Idaho Gov. Butch Otter has proclaimed Wednesday as Art Jackson Day, in honor of the Boise man who single-handedly destroyed a dozen concrete guard posts and killed 50 Japanese soldiers during a fierce World War II battle on the island of Peleliu in the Western Pacific.
A ceremony to honor Jackson will be held at 4:30 p.m. Wednesday on the first floor of the rotunda at the Idaho Capitol. Otter will present Jackson, 91, with a proclamation and there will be performances by the Boise Police Department Honor Guard Pipe & Drums, the department’s Honor Guard Choir and by The Divas of Boise.
In September 1944, Peleliu was held by Japanese soldiers entrenched in caves. Fighting for control of it lasted two months. When it was over, 1,800 Americans had been killed and 8,000 more wounded. Nine Marines were awarded the Medal of Honor for their roles in the battle. Jackson was one of them.
“All of local military, and in particular local Marines, consider Art Jackson to be a rock star among our military heroes,” said Rocci Johnson, one of the organizers of the tribute. “If not for him, and those of his mettle, it would be a very different world, and we would all probably not be speaking English.”
Citations issued to Jackson, who retired as a captain, and other Marines are used in entry-level training to create a warrior spirit in new Marines, said Capt. Adam Ayriss, an inspector instructor for Company C, 4th Tank Battalion of the Marine Corps Reserves in Boise.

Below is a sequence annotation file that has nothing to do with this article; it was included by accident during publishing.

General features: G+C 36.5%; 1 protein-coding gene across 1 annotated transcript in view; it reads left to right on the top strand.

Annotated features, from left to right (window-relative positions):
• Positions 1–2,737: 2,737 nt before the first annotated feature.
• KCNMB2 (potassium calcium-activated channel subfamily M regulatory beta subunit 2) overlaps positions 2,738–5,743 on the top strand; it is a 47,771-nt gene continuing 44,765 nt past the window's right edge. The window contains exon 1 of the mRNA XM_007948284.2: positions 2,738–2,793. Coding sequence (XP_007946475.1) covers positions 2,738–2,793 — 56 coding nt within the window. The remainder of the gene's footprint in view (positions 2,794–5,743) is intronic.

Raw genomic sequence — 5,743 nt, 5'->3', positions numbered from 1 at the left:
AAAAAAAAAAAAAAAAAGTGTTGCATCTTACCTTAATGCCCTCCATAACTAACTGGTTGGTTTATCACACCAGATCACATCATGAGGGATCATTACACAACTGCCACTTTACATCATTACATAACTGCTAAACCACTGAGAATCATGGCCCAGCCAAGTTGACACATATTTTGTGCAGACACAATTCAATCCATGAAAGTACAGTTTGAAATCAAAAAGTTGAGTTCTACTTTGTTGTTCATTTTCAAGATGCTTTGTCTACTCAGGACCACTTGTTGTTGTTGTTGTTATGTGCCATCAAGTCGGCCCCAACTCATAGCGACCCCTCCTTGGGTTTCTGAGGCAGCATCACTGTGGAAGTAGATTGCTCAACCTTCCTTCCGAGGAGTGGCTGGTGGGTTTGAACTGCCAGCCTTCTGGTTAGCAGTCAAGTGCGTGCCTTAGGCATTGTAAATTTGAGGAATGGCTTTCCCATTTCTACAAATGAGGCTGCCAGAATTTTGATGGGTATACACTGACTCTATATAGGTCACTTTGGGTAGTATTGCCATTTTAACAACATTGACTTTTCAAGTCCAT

“Reading the words of extreme heroism displayed by Marines throughout history helps build the motivation, inspiration, and esprit de corps that galvanizes all Marines into one cohesive team,” Ayriss said. “Capt. Arthur Jackson is a hero; a true warrior who is an inspiration to all Marines.”
Then 19, Jackson saved his platoon from almost certain destruction. A book about the battle described him as “a one-man Marine Corps.” His Medal of Honor citation credits him with single-handedly confronting enemy barrages and contributing to “the complete annihilation of the enemy in the southern sector of the island.”
Despite a barrage of gunfire, Jackson charged a large pillbox, as the concrete guard posts were known. He threw white phosphorus grenades that provided cover from the white smoke it produced and he set off munitions charges that destroyed the pillbox and killed the 35 soldiers inside.
Jackson kept advancing and picked off one enemy position after another.
“His gallant initiative and heroic conduct in the face of extreme peril reflect the highest credit upon Pfc. Jackson and the U.S. Naval Service,” according to the Medal of Honor citation.
Additional information on Jackson and his heroism can be found online on a Facebook page dedicated to him.